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Guidelines for the Use of National Land

The National Capital Authority (NCA) is responsible for the management of some of Canberra's most nationally and culturally significant landscapes and attractions. We are keen to see National Land used and enjoyed by visitors and Canberra residents alike for a range of recreational uses. We do, however, need to ensure an appropriate balance of public access to National Land with the protection of national assets.

To prevent damage to natural and built assets, and to avoid interference to others, we ask everyone using these areas to abide by the following guidelines.

Your assistance in these matters is greatly appreciated. For further information and advice, please contact the NCA Estate Approvals and Compliance Officer, ph: (02) 6271 2888.

Estate usage guidelines

Do

  • Leave the area as you found it;
  • Drive vehicles only on roads and park in designated parking areas;
  • Use grass areas for training, but please alternate areas and movement patterns to avoid creating tracks;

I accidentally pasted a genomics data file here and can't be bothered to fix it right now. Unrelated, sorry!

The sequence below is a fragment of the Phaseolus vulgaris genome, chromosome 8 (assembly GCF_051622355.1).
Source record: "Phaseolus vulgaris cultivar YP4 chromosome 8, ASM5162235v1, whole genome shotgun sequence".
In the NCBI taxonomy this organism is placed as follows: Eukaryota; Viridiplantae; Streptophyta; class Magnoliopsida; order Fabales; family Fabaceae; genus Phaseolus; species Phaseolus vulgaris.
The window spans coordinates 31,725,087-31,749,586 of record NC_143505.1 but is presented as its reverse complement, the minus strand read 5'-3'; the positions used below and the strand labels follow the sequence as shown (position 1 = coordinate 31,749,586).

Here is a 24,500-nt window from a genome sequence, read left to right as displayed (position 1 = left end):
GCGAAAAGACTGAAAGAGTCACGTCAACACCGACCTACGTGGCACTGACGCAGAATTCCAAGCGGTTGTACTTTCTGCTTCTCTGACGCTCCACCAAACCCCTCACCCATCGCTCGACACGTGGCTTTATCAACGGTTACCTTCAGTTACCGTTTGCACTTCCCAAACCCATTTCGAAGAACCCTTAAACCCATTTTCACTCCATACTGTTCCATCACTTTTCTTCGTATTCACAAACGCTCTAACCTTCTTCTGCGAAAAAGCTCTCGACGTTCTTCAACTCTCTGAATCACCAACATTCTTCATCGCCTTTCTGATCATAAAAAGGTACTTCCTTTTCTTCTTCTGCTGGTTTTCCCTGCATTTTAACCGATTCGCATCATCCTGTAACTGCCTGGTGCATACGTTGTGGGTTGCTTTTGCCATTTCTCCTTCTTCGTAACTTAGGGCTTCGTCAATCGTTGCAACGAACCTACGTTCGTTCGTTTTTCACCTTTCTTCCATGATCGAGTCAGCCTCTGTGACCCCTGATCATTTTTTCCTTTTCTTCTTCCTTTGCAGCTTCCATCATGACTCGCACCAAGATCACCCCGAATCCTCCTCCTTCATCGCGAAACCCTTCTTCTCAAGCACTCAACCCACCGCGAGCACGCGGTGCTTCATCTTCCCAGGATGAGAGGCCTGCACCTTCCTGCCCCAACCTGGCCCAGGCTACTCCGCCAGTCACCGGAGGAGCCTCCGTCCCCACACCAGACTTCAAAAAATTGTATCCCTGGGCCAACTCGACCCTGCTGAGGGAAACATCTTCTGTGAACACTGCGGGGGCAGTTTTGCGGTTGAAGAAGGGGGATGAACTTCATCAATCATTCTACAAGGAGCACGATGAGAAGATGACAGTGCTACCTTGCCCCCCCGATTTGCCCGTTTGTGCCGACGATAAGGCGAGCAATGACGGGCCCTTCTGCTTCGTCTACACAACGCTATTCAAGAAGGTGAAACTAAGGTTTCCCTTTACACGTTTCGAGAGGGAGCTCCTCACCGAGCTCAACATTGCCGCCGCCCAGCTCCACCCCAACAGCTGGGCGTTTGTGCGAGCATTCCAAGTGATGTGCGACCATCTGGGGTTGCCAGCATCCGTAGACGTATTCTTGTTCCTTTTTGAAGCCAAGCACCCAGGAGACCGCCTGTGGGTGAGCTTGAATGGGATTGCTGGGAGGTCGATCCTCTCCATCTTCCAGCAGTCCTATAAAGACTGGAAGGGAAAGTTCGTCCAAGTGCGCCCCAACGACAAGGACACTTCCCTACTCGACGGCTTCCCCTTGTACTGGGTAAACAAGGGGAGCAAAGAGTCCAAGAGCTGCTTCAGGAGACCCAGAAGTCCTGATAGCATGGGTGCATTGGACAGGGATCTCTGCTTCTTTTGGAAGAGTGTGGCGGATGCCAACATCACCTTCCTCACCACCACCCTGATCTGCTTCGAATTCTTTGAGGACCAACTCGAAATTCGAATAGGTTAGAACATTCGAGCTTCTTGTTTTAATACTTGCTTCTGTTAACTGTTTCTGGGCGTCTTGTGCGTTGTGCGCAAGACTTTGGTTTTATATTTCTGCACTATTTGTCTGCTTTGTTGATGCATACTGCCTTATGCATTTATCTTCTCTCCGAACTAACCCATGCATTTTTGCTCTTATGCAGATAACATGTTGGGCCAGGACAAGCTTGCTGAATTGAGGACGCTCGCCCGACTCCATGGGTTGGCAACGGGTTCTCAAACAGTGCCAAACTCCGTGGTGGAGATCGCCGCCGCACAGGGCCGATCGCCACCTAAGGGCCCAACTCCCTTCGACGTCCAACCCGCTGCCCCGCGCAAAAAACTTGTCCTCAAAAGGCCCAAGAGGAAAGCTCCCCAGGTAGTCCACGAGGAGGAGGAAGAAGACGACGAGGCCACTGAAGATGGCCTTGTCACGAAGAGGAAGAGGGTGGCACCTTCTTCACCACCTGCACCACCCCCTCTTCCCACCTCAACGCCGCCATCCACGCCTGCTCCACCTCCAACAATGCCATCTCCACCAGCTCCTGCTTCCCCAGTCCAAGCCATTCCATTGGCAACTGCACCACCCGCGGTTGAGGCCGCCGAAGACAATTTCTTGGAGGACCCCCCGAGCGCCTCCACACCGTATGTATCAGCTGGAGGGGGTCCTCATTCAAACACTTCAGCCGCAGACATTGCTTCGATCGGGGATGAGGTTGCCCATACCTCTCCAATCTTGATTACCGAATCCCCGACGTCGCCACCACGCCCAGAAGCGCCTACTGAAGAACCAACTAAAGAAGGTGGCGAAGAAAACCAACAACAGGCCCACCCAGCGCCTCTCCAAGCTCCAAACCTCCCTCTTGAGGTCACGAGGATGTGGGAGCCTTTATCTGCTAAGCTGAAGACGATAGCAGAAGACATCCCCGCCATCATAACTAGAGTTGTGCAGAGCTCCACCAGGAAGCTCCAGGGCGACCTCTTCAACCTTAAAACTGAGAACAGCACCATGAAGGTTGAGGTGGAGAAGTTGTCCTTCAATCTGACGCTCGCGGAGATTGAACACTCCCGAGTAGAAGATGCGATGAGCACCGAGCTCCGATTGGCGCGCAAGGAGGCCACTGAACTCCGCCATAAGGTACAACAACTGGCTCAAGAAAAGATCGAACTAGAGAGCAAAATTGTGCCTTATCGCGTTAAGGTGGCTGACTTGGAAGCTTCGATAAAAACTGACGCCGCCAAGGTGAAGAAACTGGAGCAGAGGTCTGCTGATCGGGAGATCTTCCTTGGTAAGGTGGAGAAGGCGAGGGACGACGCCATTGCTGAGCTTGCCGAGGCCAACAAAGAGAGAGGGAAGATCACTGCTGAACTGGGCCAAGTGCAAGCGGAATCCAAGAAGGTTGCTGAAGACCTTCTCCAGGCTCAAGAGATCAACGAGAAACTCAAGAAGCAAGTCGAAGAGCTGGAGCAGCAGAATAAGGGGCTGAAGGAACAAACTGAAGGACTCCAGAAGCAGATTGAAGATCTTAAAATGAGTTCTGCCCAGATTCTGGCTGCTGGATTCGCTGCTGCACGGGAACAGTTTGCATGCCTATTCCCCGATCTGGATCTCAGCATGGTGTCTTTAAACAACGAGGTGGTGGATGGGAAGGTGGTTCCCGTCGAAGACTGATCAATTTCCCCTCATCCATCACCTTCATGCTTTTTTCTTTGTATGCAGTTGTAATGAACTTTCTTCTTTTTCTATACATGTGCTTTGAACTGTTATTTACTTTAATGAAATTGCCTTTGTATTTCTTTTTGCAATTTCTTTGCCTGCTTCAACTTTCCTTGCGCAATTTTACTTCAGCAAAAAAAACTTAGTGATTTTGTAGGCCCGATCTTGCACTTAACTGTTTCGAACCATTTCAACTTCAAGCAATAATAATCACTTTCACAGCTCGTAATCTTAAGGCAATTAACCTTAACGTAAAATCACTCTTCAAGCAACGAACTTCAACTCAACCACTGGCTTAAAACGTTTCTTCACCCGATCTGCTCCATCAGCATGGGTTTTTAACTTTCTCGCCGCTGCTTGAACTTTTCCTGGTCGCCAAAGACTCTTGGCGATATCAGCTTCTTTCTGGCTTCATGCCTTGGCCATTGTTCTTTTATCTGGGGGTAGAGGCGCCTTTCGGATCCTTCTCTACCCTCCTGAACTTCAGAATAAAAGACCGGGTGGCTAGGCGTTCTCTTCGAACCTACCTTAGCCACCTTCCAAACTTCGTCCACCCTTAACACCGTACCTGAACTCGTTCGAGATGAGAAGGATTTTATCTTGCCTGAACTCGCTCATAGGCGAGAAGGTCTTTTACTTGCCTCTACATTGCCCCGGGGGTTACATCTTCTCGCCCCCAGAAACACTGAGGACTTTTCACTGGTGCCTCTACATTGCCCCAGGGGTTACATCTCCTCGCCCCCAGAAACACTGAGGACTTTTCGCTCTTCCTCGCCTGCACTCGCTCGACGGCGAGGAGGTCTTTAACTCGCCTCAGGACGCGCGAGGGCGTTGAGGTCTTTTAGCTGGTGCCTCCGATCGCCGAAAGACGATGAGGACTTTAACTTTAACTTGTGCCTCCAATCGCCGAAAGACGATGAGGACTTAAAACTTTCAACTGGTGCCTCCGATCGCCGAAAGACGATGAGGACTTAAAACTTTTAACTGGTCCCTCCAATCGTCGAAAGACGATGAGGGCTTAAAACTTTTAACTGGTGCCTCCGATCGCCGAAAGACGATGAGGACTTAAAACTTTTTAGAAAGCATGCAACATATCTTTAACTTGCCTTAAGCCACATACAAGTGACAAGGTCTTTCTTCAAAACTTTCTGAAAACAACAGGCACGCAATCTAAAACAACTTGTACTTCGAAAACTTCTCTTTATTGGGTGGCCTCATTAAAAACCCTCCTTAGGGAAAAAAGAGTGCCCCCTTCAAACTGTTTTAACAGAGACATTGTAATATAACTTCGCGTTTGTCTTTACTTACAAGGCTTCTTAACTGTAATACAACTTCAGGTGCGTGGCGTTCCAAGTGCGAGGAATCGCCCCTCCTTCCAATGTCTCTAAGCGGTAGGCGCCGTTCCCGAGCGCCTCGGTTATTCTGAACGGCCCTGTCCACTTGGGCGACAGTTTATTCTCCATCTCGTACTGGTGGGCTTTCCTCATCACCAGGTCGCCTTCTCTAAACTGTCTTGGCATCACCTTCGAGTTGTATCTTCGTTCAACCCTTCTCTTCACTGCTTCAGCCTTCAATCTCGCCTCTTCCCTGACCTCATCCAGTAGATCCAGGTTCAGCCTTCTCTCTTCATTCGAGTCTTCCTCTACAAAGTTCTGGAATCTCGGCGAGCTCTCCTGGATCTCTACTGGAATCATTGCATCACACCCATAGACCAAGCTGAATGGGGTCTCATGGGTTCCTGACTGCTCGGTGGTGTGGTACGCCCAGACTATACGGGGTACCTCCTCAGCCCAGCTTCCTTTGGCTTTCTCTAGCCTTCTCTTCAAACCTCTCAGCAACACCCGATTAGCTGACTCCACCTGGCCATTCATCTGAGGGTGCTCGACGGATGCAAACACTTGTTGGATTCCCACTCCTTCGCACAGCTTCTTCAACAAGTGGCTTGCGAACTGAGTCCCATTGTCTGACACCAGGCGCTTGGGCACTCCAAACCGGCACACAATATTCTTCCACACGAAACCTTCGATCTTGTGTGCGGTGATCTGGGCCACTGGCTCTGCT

• Use paths for walking and running-based exercise;
  • Restrict your usage of bollards and paths to those that are concrete and asphalt. Only these materials can withstand high impact activity;
  • Collect all waste and liquids in suitable containers and dispose of them properly;
  • Obtain a works approval before inserting pegs or stakes or affixing any item, sign or poster to land, trees, buildings, guardrails, flagpoles, heritage features or other fixed structures. Click here to send us an Events Application Form; and
  • Show respect for the public space and share the space with other users.

Don't

  • Drive or park on grassed or landscaped areas. From 1 October 2014, NCA Parking Inspectors will monitor National Land in the central parts of Canberra, and you will be fined for this offence;
  • Drag heavy items across wet ground or grass;
  • Use stone-paved areas for impact generating activities (eg. medicine ball throwing, log/tyre flipping);
  • Use trees, bollards, balustrades, signs, or flagpoles for weight-bearing activities;
  • Use stone-paved retaining walls for any exercise. Many of these products are expensive to repair. They are designed for general public use, not repeated high impact use;
  • Use any memorial, artwork or other commemorative work as part of your exercise routine; and
  • Write on, or mark, walls or paved areas.

The following legislation and policies apply to usage of these areas: